Our Scents

Aromatherapy was a wide reaching practice that spanned all classes of ancient Egyptian culture. The rich as well as the poor alike enjoyed pleasing scents upon their bodies, and many records we have found are from tombs that provide the recipes of the owner's favorite scent in unguent or oil form. Doctors were well versed in the practices of aromatherapies, with the scent of their external medicine being of utmost importance of the treatment of their patients. In funerary practices, seven sacred unguents were prepared for mummification, all each provide their own unique scent blends. From Cleopatra whom scented the sails of her pleasure barge with the oil of thousands of lilies to the Baker's wife who enjoyed an oil of myrrh on a holiday of Hathor, scents brought joy to the people of ancient Egypt. The gods themselves enjoyed scents of burning incense and the oils and unguents on their sacred statues and temples. Tons of exotic ingredients from frankincense to cinammon to spearmint were offered by the Pharaoh to the temples of the gods for their continued beneficence.

Setjy Netjerw - Scents of the Gods painstakingly researched recipes of these scents and modernly reproduced the scents of ancient Egypt. Using the most current research provided by the organization Per Djeba, who is dedicated to reconstructing ancient Egyptian culture by the latest Egyptological methods, we have recreated these ancient scents, and used them to provide manyproducts all bearing these unique aromas of the gods of ancient Egypt. Check our Products page for a complete information of our fine products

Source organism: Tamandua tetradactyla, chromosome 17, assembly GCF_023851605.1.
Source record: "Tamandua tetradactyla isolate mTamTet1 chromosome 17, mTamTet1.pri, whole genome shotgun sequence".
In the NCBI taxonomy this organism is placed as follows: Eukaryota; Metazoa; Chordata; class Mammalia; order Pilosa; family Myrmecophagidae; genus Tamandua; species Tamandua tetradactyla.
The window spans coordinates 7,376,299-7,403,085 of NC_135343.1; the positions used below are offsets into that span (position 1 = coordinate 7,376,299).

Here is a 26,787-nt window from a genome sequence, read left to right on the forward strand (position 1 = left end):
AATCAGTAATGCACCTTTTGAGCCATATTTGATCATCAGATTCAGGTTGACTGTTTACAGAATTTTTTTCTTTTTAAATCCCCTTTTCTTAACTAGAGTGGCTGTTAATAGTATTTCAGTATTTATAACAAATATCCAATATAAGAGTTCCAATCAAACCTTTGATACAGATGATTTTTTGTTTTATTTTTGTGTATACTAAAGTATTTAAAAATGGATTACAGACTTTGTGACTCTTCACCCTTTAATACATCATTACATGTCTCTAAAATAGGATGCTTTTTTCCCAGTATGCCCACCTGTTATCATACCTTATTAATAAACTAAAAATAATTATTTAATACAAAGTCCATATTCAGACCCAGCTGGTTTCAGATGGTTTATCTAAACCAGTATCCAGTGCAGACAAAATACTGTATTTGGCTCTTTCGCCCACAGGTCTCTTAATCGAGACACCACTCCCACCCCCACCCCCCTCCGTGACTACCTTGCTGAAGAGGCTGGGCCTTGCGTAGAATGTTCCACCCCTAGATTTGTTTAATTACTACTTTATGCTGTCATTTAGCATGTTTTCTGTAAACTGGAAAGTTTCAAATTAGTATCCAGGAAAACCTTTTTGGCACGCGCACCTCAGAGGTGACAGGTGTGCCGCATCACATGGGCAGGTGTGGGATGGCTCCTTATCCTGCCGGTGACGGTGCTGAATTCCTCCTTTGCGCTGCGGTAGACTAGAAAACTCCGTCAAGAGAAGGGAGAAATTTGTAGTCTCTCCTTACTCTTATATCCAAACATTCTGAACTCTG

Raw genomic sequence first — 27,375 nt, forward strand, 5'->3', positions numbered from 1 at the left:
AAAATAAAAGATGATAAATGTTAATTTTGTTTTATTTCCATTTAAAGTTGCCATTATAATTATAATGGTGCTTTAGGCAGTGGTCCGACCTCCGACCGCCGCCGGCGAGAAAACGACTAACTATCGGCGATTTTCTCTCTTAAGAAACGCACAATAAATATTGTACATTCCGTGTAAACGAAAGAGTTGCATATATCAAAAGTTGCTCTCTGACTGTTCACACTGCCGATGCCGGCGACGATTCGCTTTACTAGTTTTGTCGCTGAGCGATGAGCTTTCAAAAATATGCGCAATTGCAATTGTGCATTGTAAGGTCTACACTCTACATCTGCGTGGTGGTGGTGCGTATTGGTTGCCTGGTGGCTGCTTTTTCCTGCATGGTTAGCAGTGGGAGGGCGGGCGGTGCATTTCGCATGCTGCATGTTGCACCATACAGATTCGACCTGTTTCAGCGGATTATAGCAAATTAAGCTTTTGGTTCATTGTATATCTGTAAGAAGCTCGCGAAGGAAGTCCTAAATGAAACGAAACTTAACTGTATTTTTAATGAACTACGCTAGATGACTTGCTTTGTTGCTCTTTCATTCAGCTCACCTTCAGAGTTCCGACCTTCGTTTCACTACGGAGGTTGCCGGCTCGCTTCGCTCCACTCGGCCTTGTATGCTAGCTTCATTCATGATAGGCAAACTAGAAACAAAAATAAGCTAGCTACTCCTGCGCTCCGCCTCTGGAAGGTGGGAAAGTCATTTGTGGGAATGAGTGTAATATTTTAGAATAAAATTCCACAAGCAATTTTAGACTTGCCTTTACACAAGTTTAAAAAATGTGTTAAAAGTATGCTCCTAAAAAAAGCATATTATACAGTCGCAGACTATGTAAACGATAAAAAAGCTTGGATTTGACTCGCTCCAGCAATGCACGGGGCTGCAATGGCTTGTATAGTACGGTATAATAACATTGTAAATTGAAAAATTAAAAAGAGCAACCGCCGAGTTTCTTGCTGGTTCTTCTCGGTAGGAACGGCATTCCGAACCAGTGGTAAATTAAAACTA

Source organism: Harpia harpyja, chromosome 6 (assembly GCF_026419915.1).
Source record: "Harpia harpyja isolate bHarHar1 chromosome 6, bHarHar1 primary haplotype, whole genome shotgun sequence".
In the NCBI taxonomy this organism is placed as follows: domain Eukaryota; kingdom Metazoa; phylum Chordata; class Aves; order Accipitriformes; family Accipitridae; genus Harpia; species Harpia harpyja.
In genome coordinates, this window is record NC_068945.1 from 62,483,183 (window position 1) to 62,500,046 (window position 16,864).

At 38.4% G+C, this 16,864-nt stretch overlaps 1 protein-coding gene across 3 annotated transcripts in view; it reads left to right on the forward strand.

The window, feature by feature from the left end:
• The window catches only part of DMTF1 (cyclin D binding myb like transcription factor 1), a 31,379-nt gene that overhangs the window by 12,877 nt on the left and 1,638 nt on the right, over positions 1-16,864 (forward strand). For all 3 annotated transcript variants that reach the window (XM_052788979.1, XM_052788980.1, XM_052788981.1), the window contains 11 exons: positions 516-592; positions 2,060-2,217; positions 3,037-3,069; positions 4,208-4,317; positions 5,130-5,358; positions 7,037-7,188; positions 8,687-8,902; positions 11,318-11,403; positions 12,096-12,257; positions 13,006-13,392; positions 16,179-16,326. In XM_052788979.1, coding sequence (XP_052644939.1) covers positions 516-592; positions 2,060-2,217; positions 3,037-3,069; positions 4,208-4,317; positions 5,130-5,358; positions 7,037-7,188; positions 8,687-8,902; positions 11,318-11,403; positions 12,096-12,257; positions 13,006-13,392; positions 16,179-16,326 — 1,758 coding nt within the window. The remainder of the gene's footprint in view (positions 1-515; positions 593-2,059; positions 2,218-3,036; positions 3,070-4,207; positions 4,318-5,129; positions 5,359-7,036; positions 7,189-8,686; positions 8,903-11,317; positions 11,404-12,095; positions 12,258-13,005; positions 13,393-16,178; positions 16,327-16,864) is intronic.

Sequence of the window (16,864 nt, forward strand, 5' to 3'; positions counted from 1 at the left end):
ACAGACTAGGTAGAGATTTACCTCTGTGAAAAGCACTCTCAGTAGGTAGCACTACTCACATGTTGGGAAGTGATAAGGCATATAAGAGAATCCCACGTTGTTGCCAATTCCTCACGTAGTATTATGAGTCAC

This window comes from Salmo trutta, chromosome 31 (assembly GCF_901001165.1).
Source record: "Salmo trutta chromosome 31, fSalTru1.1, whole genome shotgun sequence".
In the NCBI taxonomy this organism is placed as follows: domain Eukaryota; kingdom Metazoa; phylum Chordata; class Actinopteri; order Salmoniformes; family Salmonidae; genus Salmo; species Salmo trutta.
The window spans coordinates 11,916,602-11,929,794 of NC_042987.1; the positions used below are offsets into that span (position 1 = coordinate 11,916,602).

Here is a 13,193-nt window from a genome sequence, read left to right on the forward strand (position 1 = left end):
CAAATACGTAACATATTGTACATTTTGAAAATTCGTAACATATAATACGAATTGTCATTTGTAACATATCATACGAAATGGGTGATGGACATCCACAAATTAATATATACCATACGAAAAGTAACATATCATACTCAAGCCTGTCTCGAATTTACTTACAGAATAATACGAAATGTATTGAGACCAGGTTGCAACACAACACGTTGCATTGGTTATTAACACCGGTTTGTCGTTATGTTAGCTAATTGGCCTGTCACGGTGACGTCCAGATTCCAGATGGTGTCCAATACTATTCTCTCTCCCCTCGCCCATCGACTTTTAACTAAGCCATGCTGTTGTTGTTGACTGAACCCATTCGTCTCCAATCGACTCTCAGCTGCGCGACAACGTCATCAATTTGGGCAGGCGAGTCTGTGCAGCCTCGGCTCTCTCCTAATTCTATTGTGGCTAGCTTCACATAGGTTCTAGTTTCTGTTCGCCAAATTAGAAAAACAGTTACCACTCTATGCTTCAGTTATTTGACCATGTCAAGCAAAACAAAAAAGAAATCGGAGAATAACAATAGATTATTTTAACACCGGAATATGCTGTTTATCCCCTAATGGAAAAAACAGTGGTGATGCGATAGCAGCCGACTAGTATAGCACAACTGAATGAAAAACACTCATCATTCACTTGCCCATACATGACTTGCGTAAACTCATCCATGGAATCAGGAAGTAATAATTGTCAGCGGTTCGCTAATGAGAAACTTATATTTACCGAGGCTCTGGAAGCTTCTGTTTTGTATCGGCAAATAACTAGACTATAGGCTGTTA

Known as Kyphi by the ancient Greeks, this ancient incense bears the name of K'apet, which was the oldest word for incense. It's wonderful aroma permeates the mind and soul, relaxing the spirits. Kapet was burned in ancient temples during the evening rituals, to prepare the god for Their slumber. Setjy Netjerw has reconstructed this incense from the ancient recipe found at the Ointment-Workshop of the Temple of Horus in Edfu, Egypt.

K’apet is an incense that has a long history in ancient Egypt. Its earliest mention comes from the Pyramid Texts, where it is listed among offerings that the deceased king would find good in the afterlife. In the medical Papyrus Ebers, a recipe for K’apet appears to cense the home and clothes, and ingested as a treatment of bad breath. The Papyrus Harris I lists the ingredients for K’apet as offerings to various temples by Rameses III. The word for censing or burning incense is ‘k’ap’ hence it can be seen K’apet is one of the oldest incenses created and used by the ancients.

The late first/early second century CE historian Plutarch is most notably a wealth of information on K’apet (called kyphi by his time as a Greek transliteration of K’apet). He reveals the Egyptians ingested kyphi as a cleansing tonic, and its smoke is calming and brought sleep.

“The kyphi emits a sweet breath and a beneficent exhalation by which all is changed, while the body, being moved by the whiff softly and gently acquires a temper that seductively brings on sleep, so that without intoxication it relaxes and loosens the chain-like sorrows and tensions of daily cares. The scent purifies and polishes like a mirror the faculty which is imaginative and receptive to dreams, just like the notes of the lyre which the Pythagoreans used before sleep to charm and heal the emotive and irrational part of the soul. For scent often restores the power of perception when it is failing, while they often obscure and calm it, since the exhalations penetrate the body because of their smooth softness.”